Contradictions between different political lines characterized the first years of independence. In an attempt to create stability, in 1832 a king, the 17-year-old Bavarian prince Otto, was elected. It was deposed in 1862, and the Danish prince William was appointed British king by the name of Georg I.
After the Berlin Congress in 1878, Greece was allocated to Thessaly, and after the Balkan Wars of 1912–1913, Crete, most of Macedonia, southern Epirus and the islands of the northeastern Aegean Sea. During the First World War, Greece joined the side of the entente (Britain, France and Russia) and was rewarded for this at the peace in Sèvres in 1920, when the Ottoman Empire was disbanded. Greece was allocated to Thrace and the area around Smyrna (Izmir) in Asia Minor.
However, Turkey refused to recognize the terms of peace, and Greece tried to conquer the promised territories through an attack of war. Greek troops penetrated deep into Turkey but were stopped outside Ankara and driven out of the country, while the Greeks massacred in Smyrna. In a new peace agreement in Lausanne in 1923, Turkey regained the Smyrna area and eastern Thrace. One and a half million Greeks had to leave Turkey and up to half a million Turks were forced out of Greece.
After World War I, Greece was ruled by a number of weak governments and several coups were implemented. King Georg II appointed General Ioannis Metaxas as head of government in 1936 and allowed him to impose dictatorial powers on the pretext that he would ward off a communist coup attempt. Metaxas introduced an almost fascist regime but tried to keep Greece neutral when World War II broke out. An Italian invasion attempt was fought back, but after Metaxa’s death in 1941, Greece was occupied by German, Italian and Bulgarian troops. King Georg and the government fled to Egypt.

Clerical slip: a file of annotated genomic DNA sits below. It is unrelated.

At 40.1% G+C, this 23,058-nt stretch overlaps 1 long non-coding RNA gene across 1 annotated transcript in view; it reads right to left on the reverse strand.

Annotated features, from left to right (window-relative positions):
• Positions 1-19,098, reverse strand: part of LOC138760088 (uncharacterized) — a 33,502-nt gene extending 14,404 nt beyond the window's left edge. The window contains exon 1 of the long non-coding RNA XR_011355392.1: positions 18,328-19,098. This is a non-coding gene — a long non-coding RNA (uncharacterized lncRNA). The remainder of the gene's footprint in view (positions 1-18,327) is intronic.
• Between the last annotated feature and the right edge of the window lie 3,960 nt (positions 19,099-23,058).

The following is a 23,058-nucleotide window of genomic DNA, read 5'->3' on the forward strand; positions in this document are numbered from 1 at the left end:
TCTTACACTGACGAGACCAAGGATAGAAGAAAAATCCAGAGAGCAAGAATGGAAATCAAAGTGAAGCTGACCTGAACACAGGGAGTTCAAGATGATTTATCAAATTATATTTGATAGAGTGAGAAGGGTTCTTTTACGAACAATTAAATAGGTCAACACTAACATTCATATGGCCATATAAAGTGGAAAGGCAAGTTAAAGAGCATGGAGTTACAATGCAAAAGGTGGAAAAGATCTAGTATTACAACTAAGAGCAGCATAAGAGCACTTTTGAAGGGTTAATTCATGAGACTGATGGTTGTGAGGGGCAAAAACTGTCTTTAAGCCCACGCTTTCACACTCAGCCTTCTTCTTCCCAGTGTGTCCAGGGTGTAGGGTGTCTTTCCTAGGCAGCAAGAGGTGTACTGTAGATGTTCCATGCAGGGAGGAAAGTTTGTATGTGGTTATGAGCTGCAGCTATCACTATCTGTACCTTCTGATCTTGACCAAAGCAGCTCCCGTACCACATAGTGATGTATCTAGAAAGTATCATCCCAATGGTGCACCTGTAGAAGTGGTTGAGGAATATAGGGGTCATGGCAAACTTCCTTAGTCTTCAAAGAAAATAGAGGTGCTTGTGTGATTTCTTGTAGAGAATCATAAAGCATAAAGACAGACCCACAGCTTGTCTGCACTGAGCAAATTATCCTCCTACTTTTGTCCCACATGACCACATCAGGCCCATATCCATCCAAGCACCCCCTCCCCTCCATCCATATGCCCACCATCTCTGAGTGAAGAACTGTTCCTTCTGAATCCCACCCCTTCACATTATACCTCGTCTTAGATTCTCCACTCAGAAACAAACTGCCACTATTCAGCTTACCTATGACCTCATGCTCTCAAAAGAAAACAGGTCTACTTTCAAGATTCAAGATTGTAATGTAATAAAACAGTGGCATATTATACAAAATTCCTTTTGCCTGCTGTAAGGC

The resistance movement against the occupiers was divided between Western-oriented Edes and communist-dominated EAMs. By the time the Germans evacuated Greece in the fall of 1944, EAM had already proclaimed a provisional government and controlled much of the country. At the same time, the civil war government returned to Athens.